Friday, July 23, 2010

Drug Reps in the Waiting Room.

Sarebear has been commenting on our posts for years now, since the very beginning of Shrink Rap. She sent us a link to one of her blog posts on Pie-Bolar Served w/ 3 Flavors of Anksia Tea and the post was a detailed discussion about her session that day with her psychiatrist. Lots of details and lots of sadness and angst, but a wonderful glimpse in to what happens in a session with a psychiatrist. I especially loved that Sarebear started her account in the waiting room where she sat with her family...the psychiatrist was running late and two drug reps were sitting there talking! What does a patient think about when such things intrude on their care? With permission, here's Sarebear's thoughts on Drug Reps in the Waiting Room:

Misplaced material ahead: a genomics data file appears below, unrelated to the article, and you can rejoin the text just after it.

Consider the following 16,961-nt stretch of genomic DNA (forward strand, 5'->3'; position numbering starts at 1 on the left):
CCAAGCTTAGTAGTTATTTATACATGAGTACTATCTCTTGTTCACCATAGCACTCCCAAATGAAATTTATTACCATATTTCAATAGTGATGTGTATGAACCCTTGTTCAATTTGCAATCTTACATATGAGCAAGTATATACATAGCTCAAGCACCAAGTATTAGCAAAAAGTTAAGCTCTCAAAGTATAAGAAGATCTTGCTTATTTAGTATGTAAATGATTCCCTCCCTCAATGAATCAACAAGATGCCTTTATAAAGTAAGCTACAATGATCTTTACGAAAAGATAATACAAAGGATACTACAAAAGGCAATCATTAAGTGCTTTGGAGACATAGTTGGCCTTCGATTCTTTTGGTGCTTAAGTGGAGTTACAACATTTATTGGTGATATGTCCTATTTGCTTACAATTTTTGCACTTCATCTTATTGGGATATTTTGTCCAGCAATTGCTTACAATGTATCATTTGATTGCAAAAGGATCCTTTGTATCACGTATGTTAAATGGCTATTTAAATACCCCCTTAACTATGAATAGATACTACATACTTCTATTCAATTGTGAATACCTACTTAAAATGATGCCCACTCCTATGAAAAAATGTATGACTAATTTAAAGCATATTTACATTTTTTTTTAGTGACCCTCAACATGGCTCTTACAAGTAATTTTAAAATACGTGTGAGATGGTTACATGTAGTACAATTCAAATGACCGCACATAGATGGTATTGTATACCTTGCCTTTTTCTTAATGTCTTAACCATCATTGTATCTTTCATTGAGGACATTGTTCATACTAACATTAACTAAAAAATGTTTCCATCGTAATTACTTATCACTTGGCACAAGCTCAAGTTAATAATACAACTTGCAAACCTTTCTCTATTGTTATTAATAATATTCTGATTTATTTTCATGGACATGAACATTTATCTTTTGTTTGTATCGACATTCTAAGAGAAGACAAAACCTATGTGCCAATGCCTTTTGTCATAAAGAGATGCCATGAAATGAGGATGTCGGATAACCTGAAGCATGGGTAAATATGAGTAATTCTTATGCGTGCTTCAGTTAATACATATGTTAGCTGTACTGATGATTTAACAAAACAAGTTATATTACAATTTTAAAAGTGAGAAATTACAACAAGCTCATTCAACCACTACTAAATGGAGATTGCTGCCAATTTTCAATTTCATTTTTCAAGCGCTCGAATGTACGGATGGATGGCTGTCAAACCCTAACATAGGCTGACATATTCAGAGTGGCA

My psychiatrist was twenty minutes late today, which means that she got in to the office at 9:20, which was when she was supposed to see ME, but her FIRST appointment, her 9:00, was still waiting to be seen, so I had to wait longer. UGH!! She said, "I'm sorry I'm so late!!", and the other patient said, "Don't worry about it", but I said absolutely nothing . . . . . lol. Can you tell I was a little peeved? In early morning traffic, it takes about 35 minutes to get there, so we had gotten up early, and had gotten there 10 minutes early, even, not wanting to shave it right to the minute. I suppose everyone has an off day, though. It's still annoying for me, as the patient! Guess I wasn't very "patient", heh. While I waited, just after the first patient went in, a pair of drug reps, one in training, came in, and dropped off some samples in her back room, then sat down to wait. I vowed that I'd get seen before them, because patients are more important. They talked alot of business, and about where each of them had worked, and some of the details of the software they were using on the laptop, that they wish they'd had at the previous place, and stuff. It was interesting to listen to them talk. Drug reps are a sadly necessary "evil" of the medical practice, because they provide drug samples for the doctors, without which you wouldn't be able to start some of the initial doses of certain medications, and sometimes the samples are used to help some patients afford the medications, although they do NOT replace the pharmacy, not at ALL. The drug reps also provide coupons and promotions for the patients to redeem for free two week or one month supplies of the medication, with prescription, at the pharmacy, whenever their companies are offering such coupons and promotions, so again, these things are good for the patient's pocketbook, their bottom line, for being able to afford the medications, when the insurance situation isn't ideal. Obviously some of these don't last very long, while other programs will, say, take half off the cost of the medication for a year, but whatever can help the patient, is a GOOD thing. It's just, the whole salesman aspect of the thing, seems a little . . . smarmy. It also feels a bit intrusive, to have salesmen in the medical setting like that, but as I say, it is a necessary "evil", even if one wonders about the influence that they may have over a doctor's prescribing practices. The most ethical doctors will not be influenced, but no one is perfect. Anyway, sitting there for awhile, listening to them, I didn't think they worked for Pfizer, the makers of Geodon, the medication I had been reduced in dose after my recent bad experience on, and was here today to be likely removed off of and put on possibly something else, but if they did, I wanted to tell them I thought it sucked. So, I asked them eventually, "Do you work for Pfizer?" They said, "No", so I continued anyway, since they'd still have an interest, and they did, and I said, "Well, Geodon sucks". They said, "We think so too, we sell a competing product." I said "Oh, okay. I hate it, because I had unexpected side effects." They then expressed their regrets to me that I'd had a hard time, and again said that they didn't like the med. I thought the whole interaction was a little bit funny, hee. Normally I wouldn't, as a patient, have any kind of interaction with drug reps at all, but since my psychiatrist was late, and since they'd been chatting for awhile so freely in front of my husband, daughter and I in the waiting room (after all, this is the type of location that is basically their workspace for the whole day; that, and their car, so one can't expect them to just sit there silently), so their chatting had encouraged me to eventually strike up a conversation, since there was nothing else to do while I waited for the doctor. When she eventually came out, as she walked past them to the front desk, she asked them if she needed to sign something, (I assume as in, to sign for the samples they'd dropped off in her back room) and they stood up and handed her a clipboard and started talking with her, the one in training did. I wondered if he'd bring up with her anything about the competing product for Geodon, since he knew she'd be bringing me off of that one, and potentially on something else, but it seems they had enough discretion NOT to go there, which amazed me slightly, for salesmen. They just brought up the coupons and promotions that are so helpful for patients, and got the signed clipboard back, and in the middle of signing it, she called me in to the office, which helped let the drug reps know that she'd not be spending a lot of time with them, and made me feel like I was her priority. I didn't feel badly that she'd signed for the samples, because otherwise these men would just be sitting around for another 25 minutes doing nothing, when just 2 minutes of her time took care of the whole matter.